It's amazing how they used to make albums in 1969. Thirty-five years later, everything is tweaked, polished and tweezered meticulously into place, but Beck-Ola sounds like a bunch of blokes who've staggered out of the pub, and started jamming and inadvertently stumbled against the on switch on the tape machine. Beck-Ola was the successor to the Beck group's mighty Truth, recorded when this volatile quintet was on the brink of splitting up, and it proved to be the end rather than a new beginning.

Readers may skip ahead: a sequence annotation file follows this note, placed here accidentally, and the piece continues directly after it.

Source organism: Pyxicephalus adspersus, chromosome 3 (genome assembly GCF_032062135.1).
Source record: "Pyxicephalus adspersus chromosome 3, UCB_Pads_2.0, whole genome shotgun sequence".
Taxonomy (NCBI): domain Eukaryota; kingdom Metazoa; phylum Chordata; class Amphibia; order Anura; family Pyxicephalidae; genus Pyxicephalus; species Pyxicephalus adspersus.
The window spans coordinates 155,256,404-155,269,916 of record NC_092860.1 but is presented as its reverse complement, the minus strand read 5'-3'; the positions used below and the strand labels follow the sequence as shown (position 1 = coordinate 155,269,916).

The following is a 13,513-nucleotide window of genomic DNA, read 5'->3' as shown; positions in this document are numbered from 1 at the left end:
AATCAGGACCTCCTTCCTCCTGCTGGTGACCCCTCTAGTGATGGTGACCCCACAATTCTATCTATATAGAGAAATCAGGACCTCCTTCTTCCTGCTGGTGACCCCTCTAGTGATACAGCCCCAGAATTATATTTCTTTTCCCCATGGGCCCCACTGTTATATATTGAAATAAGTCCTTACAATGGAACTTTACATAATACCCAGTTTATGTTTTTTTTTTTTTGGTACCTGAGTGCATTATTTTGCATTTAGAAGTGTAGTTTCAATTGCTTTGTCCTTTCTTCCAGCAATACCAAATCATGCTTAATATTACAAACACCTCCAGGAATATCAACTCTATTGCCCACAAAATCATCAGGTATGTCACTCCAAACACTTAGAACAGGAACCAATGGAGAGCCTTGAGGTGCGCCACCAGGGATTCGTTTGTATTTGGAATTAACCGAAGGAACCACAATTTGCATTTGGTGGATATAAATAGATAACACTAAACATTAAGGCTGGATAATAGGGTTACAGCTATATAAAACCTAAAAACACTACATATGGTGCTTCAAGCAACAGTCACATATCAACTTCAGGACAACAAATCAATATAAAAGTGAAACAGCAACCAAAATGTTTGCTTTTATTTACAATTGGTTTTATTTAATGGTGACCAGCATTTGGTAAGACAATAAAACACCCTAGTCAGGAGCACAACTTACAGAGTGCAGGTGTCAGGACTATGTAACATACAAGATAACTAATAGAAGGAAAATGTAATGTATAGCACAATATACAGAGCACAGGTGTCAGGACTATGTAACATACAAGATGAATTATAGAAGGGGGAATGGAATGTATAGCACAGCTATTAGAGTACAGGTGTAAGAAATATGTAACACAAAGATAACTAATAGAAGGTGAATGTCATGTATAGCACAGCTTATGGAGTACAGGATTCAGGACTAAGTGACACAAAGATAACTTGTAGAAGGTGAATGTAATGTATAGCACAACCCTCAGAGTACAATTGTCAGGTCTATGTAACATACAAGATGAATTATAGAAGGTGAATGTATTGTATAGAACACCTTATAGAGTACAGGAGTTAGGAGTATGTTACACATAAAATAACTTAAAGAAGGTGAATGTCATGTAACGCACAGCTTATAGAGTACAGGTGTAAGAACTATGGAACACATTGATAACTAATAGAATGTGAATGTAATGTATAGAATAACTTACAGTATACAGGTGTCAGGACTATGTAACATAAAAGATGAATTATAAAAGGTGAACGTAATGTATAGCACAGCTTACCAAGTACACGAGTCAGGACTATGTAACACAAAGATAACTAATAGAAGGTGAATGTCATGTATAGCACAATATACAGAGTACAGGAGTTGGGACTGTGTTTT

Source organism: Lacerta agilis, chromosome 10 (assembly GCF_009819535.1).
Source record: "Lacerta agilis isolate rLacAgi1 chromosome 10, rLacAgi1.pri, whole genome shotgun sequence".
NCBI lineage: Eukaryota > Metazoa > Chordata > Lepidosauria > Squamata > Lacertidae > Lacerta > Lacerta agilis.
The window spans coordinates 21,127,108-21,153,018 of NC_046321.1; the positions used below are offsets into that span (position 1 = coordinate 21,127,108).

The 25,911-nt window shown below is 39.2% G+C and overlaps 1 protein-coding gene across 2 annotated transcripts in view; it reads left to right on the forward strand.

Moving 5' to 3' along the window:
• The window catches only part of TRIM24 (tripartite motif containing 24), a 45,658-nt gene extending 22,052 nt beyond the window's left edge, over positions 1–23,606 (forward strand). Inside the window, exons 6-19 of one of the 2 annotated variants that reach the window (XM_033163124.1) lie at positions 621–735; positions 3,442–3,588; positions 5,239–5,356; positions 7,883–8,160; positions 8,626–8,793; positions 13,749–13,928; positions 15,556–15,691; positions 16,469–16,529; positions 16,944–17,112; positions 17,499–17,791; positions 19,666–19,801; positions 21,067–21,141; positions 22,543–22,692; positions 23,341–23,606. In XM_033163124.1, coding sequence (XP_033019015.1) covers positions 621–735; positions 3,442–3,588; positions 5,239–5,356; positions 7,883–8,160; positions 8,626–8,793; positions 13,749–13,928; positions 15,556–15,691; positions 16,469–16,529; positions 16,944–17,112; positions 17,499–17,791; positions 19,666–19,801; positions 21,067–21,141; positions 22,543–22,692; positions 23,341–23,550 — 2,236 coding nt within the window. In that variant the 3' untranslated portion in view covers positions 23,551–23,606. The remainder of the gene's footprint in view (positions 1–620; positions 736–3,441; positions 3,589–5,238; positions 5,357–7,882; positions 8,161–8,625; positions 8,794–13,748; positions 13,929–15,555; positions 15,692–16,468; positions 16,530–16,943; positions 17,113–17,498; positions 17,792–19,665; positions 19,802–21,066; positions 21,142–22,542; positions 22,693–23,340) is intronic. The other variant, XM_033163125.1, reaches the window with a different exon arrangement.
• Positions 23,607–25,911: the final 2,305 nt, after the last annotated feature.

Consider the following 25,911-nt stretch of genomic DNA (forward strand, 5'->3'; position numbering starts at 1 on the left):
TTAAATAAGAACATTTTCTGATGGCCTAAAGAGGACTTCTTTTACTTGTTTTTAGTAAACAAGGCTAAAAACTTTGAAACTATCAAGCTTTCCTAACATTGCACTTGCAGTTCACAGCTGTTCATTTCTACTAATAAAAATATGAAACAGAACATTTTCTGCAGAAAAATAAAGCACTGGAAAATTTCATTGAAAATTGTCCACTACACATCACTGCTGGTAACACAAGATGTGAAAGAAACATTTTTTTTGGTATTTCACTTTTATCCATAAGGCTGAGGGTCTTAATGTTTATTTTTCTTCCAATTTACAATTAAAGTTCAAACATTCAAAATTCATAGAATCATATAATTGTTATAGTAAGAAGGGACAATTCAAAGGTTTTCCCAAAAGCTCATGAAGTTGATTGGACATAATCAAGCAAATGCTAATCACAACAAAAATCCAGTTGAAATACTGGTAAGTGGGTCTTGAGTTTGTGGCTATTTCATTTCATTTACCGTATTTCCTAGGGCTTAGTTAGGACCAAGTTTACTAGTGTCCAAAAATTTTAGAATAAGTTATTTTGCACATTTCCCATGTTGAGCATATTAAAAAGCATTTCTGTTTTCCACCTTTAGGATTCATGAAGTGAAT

Frankly, it's a shambles, especially the raucous bowdlerisations of All Shook Up and Jailhouse Rock, but historically it's fascinating. Beck is in his full fret-wrenching, amp-bursting glory, squirting solos, chords and blasts of jagged noise into any spaces he can find, while if you ever wondered how Rod Stewart became famous in the first place, just listen to the bleeding-throat aggression of his performances here. The square peg is pianist Nicky Hopkins, added - according to Beck - to give the band a nudge in a poppier direction. Hopkins' insipid instrumental, Girl From Mill Valley, sounds as if it crept in from an Engelbert Humperdinck session.